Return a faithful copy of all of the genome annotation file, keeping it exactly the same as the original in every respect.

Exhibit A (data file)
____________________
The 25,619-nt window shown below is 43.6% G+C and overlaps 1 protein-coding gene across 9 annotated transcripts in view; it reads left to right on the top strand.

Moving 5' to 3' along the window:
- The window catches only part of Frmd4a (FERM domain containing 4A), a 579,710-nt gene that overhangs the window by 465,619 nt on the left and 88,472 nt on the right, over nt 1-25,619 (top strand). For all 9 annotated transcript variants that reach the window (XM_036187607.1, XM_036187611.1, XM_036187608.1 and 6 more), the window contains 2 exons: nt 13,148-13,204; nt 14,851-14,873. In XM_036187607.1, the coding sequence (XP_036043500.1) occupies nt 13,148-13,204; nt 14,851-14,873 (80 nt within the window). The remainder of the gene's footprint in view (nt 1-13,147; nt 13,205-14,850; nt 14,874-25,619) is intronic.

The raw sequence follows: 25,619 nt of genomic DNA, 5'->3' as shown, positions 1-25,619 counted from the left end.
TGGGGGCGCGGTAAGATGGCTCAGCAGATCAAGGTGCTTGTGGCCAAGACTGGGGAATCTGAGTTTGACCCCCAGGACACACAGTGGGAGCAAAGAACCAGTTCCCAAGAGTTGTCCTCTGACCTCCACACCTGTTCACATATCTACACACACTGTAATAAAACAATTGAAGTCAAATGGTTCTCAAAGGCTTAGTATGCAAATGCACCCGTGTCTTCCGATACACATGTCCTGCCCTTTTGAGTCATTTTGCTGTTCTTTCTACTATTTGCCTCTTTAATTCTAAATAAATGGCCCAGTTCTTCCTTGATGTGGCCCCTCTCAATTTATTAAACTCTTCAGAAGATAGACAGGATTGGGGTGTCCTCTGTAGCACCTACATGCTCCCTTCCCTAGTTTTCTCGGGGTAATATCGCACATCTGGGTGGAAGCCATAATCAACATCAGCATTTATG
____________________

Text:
The 25,619-nt window shown below is 43.6% G+C and overlaps 1 protein-coding gene across 9 annotated transcripts in view; it reads left to right on the top strand.

Moving 5' to 3' along the window:
- The window catches only part of Frmd4a (FERM domain containing 4A), a 579,710-nt gene that overhangs the window by 465,619 nt on the left and 88,472 nt on the right, over nt 1-25,619 (top strand). For all 9 annotated transcript variants that reach the window (XM_036187607.1, XM_036187611.1, XM_036187608.1 and 6 more), the window contains 2 exons: nt 13,148-13,204; nt 14,851-14,873. In XM_036187607.1, the coding sequence (XP_036043500.1) occupies nt 13,148-13,204; nt 14,851-14,873 (80 nt within the window). The remainder of the gene's footprint in view (nt 1-13,147; nt 13,205-14,850; nt 14,874-25,619) is intronic.

The raw sequence follows: 25,619 nt of genomic DNA, 5'->3' as shown, positions 1-25,619 counted from the left end.
TGGGGGCGCGGTAAGATGGCTCAGCAGATCAAGGTGCTTGTGGCCAAGACTGGGGAATCTGAGTTTGACCCCCAGGACACACAGTGGGAGCAAAGAACCAGTTCCCAAGAGTTGTCCTCTGACCTCCACACCTGTTCACATATCTACACACACTGTAATAAAACAATTGAAGTCAAATGGTTCTCAAAGGCTTAGTATGCAAATGCACCCGTGTCTTCCGATACACATGTCCTGCCCTTTTGAGTCATTTTGCTGTTCTTTCTACTATTTGCCTCTTTAATTCTAAATAAATGGCCCAGTTCTTCCTTGATGTGGCCCCTCTCAATTTATTAAACTCTTCAGAAGATAGACAGGATTGGGGTGTCCTCTGTAGCACCTACATGCTCCCTTCCCTAGTTTTCTCGGGGTAATATCGCACATCTGGGTGGAAGCCATAATCAACATCAGCATTTATG